When “Just Write It” Doesn’t Work

“Just write it,” they said. “It’ll get easier once its on paper,” they said. Fine. You’ll just write it. But their advice isn’t working. Everything you write sounds like junk.

Time to dump your failed manuscript off the nearest bridge.

Or maybe you can hang onto that “failed manuscript” a moment longer, because I have a secret: Everyone’s first draft sounds like junk. Quit thinking that you’re some special failed-case. You can still be a great writer!

Writing is a process. “Just write it” is the first step, not the last. Once you understand the process, you can turn your “failed manuscript” into a story to be proud of.

Step 1: Write it

Yes, the first step is “just write it.” It doesn’t need to be pretty. It just needs to exist.

Resist the urge to backtrack for editing or revising during this stage. Now is not the time to be a perfectionist. The goal is to have something that resembles your final piece. You can fix it up later. It’s called a “rough draft” for a reason.

Step 2: Fix it

Before you start this step, take some time to step away from your story. If it’s a short story, you may only need a few days. But if it’s a novel, take a whole month. Yes, a whole month.

Once you finish your story, you’re either emotionally attached and consider it perfect, or you’re so frustrated that you want to start a bonfire and burn every last page. Taking a break gives your mind a rest and lets you look at your story more objectively. With a fresh mind, you can better revise your story.

Have a nice break? Good. Time to pull out the red pen.

Take everything you know about writing technique and apply it to your story. However, this isn’t the time to fix typos. Right now you should focus on revising–rewriting dialogue, strengthening your plot, removing unnecessary characters and scenes, etc.

Repeat as often as needed. Sometimes, a second draft is enough. More often, you’re not satisfied until draft 10.

Step 3: Polish it

Imagine you have a job interview. How do you dress? I hope you don’t show up in pajamas.

First impressions matter. Just like you want the interviewer to see you as professional, readers and editors deserve a neatly formatted, typo-free story.

Grammar errors, typos, auto-correct’s pesky respelling of your fantasy characters’ names–they need to go.

Make your computer work for you by using your word processor’s built in spellcheck. Next, do a careful read-through yourself. Computers don’t catch everything. Ask a friend to proofread your story, too, so it gets a second set of eyes. They will find errors that you missed and enjoy a sneak-peek at your latest writing.

Also, pay attention to formatting. Many editors reject manuscripts simply because the author failed to follow the formatting guidelines. (Think a would-be bank teller showing up for the interview in a Hawaiian shirt and flips. Not going to work.) Before submitting to a publisher, check for any special formatting requests they may have and then follow their instructions closely. Many magazines want their short stories in Standard Manuscript Format.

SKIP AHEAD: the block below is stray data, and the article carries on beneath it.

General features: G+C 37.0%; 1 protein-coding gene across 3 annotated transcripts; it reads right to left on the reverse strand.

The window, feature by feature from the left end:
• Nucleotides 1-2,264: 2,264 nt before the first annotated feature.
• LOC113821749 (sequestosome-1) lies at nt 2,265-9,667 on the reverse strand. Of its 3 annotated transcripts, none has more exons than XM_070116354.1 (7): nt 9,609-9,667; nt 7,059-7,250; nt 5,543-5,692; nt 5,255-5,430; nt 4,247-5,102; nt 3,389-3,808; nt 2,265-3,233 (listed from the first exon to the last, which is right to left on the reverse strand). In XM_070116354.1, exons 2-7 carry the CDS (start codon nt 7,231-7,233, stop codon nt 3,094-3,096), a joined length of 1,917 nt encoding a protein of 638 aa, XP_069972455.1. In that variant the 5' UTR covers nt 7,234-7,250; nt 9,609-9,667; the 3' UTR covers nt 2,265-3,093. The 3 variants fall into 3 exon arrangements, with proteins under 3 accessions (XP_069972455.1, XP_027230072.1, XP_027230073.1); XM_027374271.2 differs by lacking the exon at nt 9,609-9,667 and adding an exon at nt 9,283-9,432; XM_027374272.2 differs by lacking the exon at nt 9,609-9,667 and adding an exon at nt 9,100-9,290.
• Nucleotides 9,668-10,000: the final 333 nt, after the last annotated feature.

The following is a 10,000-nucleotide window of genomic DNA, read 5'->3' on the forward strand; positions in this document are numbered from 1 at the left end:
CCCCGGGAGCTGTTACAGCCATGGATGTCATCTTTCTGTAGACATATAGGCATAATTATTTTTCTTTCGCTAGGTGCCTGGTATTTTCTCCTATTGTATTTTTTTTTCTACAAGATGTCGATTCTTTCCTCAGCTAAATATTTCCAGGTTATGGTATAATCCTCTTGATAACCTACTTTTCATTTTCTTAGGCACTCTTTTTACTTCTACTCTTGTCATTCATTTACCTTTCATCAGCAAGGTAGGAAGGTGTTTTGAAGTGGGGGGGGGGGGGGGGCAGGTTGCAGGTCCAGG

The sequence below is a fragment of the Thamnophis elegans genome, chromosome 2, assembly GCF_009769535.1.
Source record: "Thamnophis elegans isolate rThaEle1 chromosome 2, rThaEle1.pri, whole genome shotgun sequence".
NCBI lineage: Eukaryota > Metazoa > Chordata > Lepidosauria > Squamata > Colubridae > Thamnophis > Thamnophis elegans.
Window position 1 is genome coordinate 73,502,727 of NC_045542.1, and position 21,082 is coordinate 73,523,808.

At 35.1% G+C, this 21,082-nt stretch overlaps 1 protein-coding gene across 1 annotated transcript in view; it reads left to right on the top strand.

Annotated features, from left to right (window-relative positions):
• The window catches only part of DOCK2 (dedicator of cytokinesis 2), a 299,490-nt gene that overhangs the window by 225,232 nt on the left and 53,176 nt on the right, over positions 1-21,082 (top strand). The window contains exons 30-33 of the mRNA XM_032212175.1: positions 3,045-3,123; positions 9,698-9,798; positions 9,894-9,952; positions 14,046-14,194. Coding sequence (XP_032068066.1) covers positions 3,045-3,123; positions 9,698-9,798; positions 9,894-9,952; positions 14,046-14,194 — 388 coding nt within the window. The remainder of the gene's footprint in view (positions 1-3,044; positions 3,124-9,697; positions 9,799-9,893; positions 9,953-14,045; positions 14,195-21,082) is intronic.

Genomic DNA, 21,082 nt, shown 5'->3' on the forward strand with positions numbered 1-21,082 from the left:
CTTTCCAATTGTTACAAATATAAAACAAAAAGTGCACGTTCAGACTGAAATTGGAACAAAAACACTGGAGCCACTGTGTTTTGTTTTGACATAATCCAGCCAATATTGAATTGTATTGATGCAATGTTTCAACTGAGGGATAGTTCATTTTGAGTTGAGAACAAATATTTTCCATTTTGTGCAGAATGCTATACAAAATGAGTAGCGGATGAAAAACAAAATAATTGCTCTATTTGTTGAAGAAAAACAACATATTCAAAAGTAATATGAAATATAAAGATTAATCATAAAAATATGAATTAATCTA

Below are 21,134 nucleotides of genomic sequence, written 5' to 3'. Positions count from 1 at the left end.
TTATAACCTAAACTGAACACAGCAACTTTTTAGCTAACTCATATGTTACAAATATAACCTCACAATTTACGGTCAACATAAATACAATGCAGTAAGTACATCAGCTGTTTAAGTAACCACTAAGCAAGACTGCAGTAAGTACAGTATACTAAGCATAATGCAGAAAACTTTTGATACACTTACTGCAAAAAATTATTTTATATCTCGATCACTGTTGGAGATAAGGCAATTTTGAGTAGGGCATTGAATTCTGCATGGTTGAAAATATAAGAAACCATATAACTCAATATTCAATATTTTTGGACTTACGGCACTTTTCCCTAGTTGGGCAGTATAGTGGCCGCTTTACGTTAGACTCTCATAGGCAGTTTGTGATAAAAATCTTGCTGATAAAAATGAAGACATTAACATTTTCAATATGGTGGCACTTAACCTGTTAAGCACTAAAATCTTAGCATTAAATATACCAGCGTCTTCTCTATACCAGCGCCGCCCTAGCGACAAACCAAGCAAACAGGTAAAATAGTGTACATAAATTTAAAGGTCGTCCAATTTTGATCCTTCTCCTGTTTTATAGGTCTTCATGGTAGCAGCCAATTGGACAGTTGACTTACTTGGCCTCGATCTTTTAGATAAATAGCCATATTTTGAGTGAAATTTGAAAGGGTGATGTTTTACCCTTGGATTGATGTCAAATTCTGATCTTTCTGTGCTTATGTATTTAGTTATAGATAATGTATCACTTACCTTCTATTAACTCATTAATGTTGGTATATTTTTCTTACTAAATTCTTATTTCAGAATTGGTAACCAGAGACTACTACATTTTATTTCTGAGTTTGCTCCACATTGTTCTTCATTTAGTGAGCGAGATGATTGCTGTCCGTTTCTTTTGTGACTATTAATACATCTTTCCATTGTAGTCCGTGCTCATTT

Step 4: Share it

Many hesitate to share their writing. J R R Tolkien almost didn’t publish The Lord of the Rings trilogy. It was too long and an unpopular genre at the time.  Aren’t we glad he shared his story anyway. Tolkien’s work paved the way for fantasy to enter the mainstream.

Every story needs fixing and polishing and perfecting–but one day, you must share it!

Several years ago while talking to a mentor about my writing, he asked me, “Has anyone read it yet?”

At that point, I’d written plenty of short stories and the second draft of a novel, but kept them all closed to me–practically under lock and key. There was still so much to fix. Of course no one had read it yet! “It’s not ready,” I said.

His reply struck home. “Talents are meant to be shared. Your stories won’t do anyone any good until they read them.”

Don’t let fear of imperfection immobilize you. Don’t hold back the gift only you can give.

It works!

Four steps: write it, fix it, polish it, share it. Every successful writer uses this writing process. In fact, many hire professionals to coach them through the process (aka editors).

And don’t ask me how many drafts this poor blog post went through.

If the writing process seems simple, that’s because it is. Use it. You won’t believe the wonders it works on your writing.


Esther Davis writes family-friendly science fiction & fantasy. You can read her stories on this blog and in her book A Dog, 3 Cats, and a Dragon available on Amazon. You can subscribe to her blog above (or below for you mobile users) and follow her on Twitter / Facebook / Instagram.


1 Comment

Filed under Writing Tips

One response to “When “Just Write It” Doesn’t Work

  1. I hate the feeling of forced writing. Like you say, it feels like junk. There’s nothing like the feeling of cranking out a story with a muse whispering in your ear the whole time and feeling like its the best thing in the world when you are done. The reality is–well if you are a half-way decent in the technical aspects of writing–both piece are probably going to be of a similar quality. But oh does that feeling of slogging through writing something suck.

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